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nemo

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  1. Get your stinking paws off me, you damn dirty ape!
  2. Cool, so if I mention it enough times, it gets to evil genius territory.
  3. Cash cash cash cash cash. What is that, down to -135? I once looked into the Discover cash-back debit card as well, but at least at the time I checked, it was limited to signature transactions, which some places don't allow for debit cards (if they accept Discover debit at all). I don't see cash-back debit ever becoming real. The cash-only hotel situation extended well into this century at some small hotels, in my experience in some out-of-the-way places in Europe where I had business travel. There have also been places that did accept cards, but had trouble connecting to the card network when I was checking in, and asked me to pay cash. That has happened often enough that I wonder if it is sometimes on purpose.
  4. I didn't mention debit cards because I wouldn't see a reason to use those either, unless they started paying rewards when credit cards stopped, which is unlikely. Absent other incentives, there is just something satisfyingly honest about using cash. Even travel isn't immune to that. It used to be necessary to pay with cash anyway, as there were many countries where the hotels would not take credit cards. I suppose if interest rates keep rising, though, the float may become a reason to use credit cards if the rewards disappear.
  5. Chase also tried to cut my total credit limit in half, around the same time that they were cutting cash advance limit percentages because of their post-federal-unemployment-bonus panic (mid-late 2020). However, when I called in to tell them I didn't want my limit cut, they stopped the CLD without even questioning me.
  6. Chase was one of the issuers that panicked when the federal unemployment bonus was cut. In October, 2020, Chase cut my cash advance limit from 20% to 5% of my total credit limit. I got another Chase card in July, 2021, and apparently the panic was over by then because that card has a 20% cash advance limit, a ratio that has even survived an auto-CLI. Not that any of this matters to me. I haven't used a cash advance in many years, and won't ever again. It's just interesting to keep track of a bank's mentality by watching the limit.
  7. I only use credit cards for two reasons: to keep my scores up so I won't pay higher insurance rates than I should, and to get rewards. The pandemic taught me that I don't need much spend to keep my scores up. I've already canceled all my cards that had an AF. If the rewards disappear, I'll keep the minimum number of cards to benefit my scores, and go mostly back to cash. The period when I was using all cash taught me a mental discipline that will benefit me the rest of my life. Although I don't need to learn that lesson again, I won't miss cards if their value disappears.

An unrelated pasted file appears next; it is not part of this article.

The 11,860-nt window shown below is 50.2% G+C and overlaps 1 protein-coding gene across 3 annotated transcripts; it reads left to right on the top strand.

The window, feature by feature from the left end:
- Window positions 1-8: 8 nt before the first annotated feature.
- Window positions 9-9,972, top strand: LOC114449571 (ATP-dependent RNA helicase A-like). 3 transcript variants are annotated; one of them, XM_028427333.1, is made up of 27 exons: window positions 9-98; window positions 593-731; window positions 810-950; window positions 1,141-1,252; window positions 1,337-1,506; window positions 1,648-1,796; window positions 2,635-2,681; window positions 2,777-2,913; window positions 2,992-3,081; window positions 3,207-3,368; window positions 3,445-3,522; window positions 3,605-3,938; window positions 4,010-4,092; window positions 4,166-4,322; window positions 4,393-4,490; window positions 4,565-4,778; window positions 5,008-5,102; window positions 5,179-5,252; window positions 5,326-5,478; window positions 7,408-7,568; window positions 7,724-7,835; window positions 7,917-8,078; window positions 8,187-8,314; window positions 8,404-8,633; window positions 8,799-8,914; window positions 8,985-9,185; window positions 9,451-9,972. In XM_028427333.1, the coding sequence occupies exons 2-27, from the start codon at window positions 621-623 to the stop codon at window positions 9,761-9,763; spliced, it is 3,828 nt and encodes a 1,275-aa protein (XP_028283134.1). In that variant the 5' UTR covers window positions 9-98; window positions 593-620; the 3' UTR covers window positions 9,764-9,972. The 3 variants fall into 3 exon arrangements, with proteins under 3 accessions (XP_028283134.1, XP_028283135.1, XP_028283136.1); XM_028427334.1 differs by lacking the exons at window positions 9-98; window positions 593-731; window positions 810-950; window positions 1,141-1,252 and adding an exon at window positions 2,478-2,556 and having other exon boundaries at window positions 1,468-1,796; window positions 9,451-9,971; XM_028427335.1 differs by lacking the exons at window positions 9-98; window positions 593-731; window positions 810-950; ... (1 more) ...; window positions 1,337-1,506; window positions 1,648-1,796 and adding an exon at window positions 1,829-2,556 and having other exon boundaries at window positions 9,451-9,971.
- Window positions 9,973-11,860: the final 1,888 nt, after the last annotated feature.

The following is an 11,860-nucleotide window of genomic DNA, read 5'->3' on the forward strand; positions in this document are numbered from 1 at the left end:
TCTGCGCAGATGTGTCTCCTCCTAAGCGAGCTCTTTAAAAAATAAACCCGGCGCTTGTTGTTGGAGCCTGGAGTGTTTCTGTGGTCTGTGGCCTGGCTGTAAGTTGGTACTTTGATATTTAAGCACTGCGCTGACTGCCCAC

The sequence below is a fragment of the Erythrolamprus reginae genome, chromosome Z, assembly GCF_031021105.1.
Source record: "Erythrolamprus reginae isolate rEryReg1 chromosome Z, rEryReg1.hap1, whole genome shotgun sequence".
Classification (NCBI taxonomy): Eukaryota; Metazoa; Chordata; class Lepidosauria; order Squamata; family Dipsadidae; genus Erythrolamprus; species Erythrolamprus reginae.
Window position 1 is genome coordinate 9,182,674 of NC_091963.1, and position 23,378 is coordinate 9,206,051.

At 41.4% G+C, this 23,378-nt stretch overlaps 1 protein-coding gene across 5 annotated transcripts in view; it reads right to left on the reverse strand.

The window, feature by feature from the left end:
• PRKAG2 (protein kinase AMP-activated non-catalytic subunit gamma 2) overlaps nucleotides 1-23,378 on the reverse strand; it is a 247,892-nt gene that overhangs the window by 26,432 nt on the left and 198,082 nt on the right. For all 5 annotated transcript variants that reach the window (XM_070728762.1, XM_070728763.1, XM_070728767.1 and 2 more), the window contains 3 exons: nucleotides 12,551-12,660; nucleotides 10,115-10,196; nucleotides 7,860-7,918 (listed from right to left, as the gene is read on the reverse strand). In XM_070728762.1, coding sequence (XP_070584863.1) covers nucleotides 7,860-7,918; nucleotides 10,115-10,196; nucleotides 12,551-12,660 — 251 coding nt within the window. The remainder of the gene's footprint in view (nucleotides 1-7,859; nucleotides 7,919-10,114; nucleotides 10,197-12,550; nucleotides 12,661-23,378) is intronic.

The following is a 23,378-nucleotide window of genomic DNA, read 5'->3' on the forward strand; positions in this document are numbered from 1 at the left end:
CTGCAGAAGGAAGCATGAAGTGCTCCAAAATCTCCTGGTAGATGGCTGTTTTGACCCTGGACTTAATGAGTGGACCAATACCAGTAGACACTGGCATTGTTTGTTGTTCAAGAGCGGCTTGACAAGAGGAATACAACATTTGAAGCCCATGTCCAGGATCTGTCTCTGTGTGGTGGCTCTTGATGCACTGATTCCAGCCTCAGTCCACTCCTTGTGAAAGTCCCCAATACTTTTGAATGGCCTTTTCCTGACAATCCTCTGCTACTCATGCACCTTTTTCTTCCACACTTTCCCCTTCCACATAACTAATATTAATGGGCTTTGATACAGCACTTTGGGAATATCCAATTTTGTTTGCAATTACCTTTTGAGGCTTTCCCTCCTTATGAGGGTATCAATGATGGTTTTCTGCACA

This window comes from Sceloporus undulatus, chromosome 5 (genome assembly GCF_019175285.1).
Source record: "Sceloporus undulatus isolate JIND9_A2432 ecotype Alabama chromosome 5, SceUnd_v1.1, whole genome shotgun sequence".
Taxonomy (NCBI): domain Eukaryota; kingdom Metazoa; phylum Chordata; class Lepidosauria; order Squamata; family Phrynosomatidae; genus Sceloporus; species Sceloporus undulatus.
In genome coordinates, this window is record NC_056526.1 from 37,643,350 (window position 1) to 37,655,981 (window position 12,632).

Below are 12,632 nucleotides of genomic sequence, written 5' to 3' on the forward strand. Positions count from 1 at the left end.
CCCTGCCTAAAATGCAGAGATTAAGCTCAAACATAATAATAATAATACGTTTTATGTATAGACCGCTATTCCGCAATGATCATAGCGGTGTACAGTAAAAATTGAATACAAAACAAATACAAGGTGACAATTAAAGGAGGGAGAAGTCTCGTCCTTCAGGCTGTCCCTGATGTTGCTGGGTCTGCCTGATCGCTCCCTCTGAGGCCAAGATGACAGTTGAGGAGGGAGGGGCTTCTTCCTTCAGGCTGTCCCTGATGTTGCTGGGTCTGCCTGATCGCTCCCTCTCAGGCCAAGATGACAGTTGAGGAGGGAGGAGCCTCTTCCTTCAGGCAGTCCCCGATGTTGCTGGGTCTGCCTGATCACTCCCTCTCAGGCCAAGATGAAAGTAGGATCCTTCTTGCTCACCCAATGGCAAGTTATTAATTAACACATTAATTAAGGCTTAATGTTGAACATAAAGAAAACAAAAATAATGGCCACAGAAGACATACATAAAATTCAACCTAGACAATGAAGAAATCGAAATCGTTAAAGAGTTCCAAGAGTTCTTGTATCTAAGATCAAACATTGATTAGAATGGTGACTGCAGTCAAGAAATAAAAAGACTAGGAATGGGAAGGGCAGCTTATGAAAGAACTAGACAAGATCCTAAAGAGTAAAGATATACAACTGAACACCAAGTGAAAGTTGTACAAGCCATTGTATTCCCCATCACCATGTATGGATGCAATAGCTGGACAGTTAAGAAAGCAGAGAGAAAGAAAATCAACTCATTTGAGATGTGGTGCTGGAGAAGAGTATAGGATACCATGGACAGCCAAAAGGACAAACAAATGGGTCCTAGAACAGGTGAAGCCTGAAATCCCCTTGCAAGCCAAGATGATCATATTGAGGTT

8. It seems OP may have been hit by part of a wave of fraud against Ally debit card holders. https://arstechnica.com/information-technology/2022/08/wave-of-debit-card-fraud-hits-ally-bank-customers-hacked-vendors/
  9. You lost me at Credit Karma, and I didn't come back until just now when I forgot that that's how this thread started out. Now that FICO has been mentioned, there is something to talk about. There are almost always differences in the three reports. Sometimes you have to look at them with a microscope, sometimes not. The score game is opaque; that isn't the same thing as being rigged. Clearly scores don't perfectly reflect risk. For example, if they did, the $2 trick would not exist. If you just keep doing the right thing, eventually the 10-year moving average of your scores will track in the right direction. Worrying about anything less is an ulcer with no purpose.
  10. Agreed. Here is an example, which mentions some recent phishing incidents in addition to the reporter's own. https://arstechnica.com/information-technology/2022/08/im-a-security-reporter-and-got-fooled-by-a-blatant-phish/ Hackers tend to have all kinds of information one wouldn't think they would have.
  11. All my venting about Capone has been because they did not grow with me, but they were pretty great with helping me rebuild, and having them helped me get other credit lines, rather than hurting.
  12. They waited a while between announcing this card and rolling it out. It now shows up on Wells Fargo's web site. https://creditcards.wellsfargo.com/autograph-visa-credit-card/
  13. This is almost exactly what I do. My rule for restaurants is that if I sit down and the server comes to my table to take my order, or if the restaurant delivers food to my home, then I tip, otherwise I don't. Since the beginning of the pandemic, I've only ordered carry-out, so I haven't tipped. Cash is handy for that situation.
  14. I wouldn't make that generalization. My case happened to be with Wells Fargo (before the scandal).
  15. I have to second that. Years ago when I tried to get a credit card with a particular bank, all their defenses were up when I went online. When I walked into a branch, they bent over backwards to help me. It ended up being my best rebuilding card and prybar.
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